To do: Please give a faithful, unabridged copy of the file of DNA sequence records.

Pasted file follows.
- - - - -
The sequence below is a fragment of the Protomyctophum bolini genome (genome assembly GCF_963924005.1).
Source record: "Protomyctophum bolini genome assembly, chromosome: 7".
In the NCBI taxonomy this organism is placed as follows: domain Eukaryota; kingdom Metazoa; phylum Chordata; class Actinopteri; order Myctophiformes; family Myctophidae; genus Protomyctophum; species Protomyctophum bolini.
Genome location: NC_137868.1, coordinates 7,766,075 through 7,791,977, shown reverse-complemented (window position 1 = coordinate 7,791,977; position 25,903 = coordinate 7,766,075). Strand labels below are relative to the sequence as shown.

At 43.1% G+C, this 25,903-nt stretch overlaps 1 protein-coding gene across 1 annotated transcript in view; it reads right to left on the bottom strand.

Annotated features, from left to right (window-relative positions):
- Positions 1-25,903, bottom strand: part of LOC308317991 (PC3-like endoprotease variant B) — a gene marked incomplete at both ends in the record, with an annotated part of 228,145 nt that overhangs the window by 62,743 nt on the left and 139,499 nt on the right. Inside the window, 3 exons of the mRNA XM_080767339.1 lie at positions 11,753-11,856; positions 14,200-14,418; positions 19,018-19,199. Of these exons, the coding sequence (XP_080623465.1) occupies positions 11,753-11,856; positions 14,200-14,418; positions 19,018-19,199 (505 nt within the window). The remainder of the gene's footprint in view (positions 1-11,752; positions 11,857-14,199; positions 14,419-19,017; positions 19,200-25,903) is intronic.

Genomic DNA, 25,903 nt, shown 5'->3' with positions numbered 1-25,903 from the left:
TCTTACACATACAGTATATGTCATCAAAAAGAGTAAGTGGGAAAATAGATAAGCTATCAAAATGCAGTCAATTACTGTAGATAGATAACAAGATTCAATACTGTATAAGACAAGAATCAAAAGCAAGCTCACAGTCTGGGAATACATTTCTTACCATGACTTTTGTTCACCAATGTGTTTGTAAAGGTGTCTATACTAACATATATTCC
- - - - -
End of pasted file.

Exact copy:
The sequence below is a fragment of the Protomyctophum bolini genome (genome assembly GCF_963924005.1).
Source record: "Protomyctophum bolini genome assembly, chromosome: 7".
In the NCBI taxonomy this organism is placed as follows: domain Eukaryota; kingdom Metazoa; phylum Chordata; class Actinopteri; order Myctophiformes; family Myctophidae; genus Protomyctophum; species Protomyctophum bolini.
Genome location: NC_137868.1, coordinates 7,766,075 through 7,791,977, shown reverse-complemented (window position 1 = coordinate 7,791,977; position 25,903 = coordinate 7,766,075). Strand labels below are relative to the sequence as shown.

At 43.1% G+C, this 25,903-nt stretch overlaps 1 protein-coding gene across 1 annotated transcript in view; it reads right to left on the bottom strand.

Annotated features, from left to right (window-relative positions):
- Positions 1-25,903, bottom strand: part of LOC308317991 (PC3-like endoprotease variant B) — a gene marked incomplete at both ends in the record, with an annotated part of 228,145 nt that overhangs the window by 62,743 nt on the left and 139,499 nt on the right. Inside the window, 3 exons of the mRNA XM_080767339.1 lie at positions 11,753-11,856; positions 14,200-14,418; positions 19,018-19,199. Of these exons, the coding sequence (XP_080623465.1) occupies positions 11,753-11,856; positions 14,200-14,418; positions 19,018-19,199 (505 nt within the window). The remainder of the gene's footprint in view (positions 1-11,752; positions 11,857-14,199; positions 14,419-19,017; positions 19,200-25,903) is intronic.

Genomic DNA, 25,903 nt, shown 5'->3' with positions numbered 1-25,903 from the left:
TCTTACACATACAGTATATGTCATCAAAAAGAGTAAGTGGGAAAATAGATAAGCTATCAAAATGCAGTCAATTACTGTAGATAGATAACAAGATTCAATACTGTATAAGACAAGAATCAAAAGCAAGCTCACAGTCTGGGAATACATTTCTTACCATGACTTTTGTTCACCAATGTGTTTGTAAAGGTGTCTATACTAACATATATTCC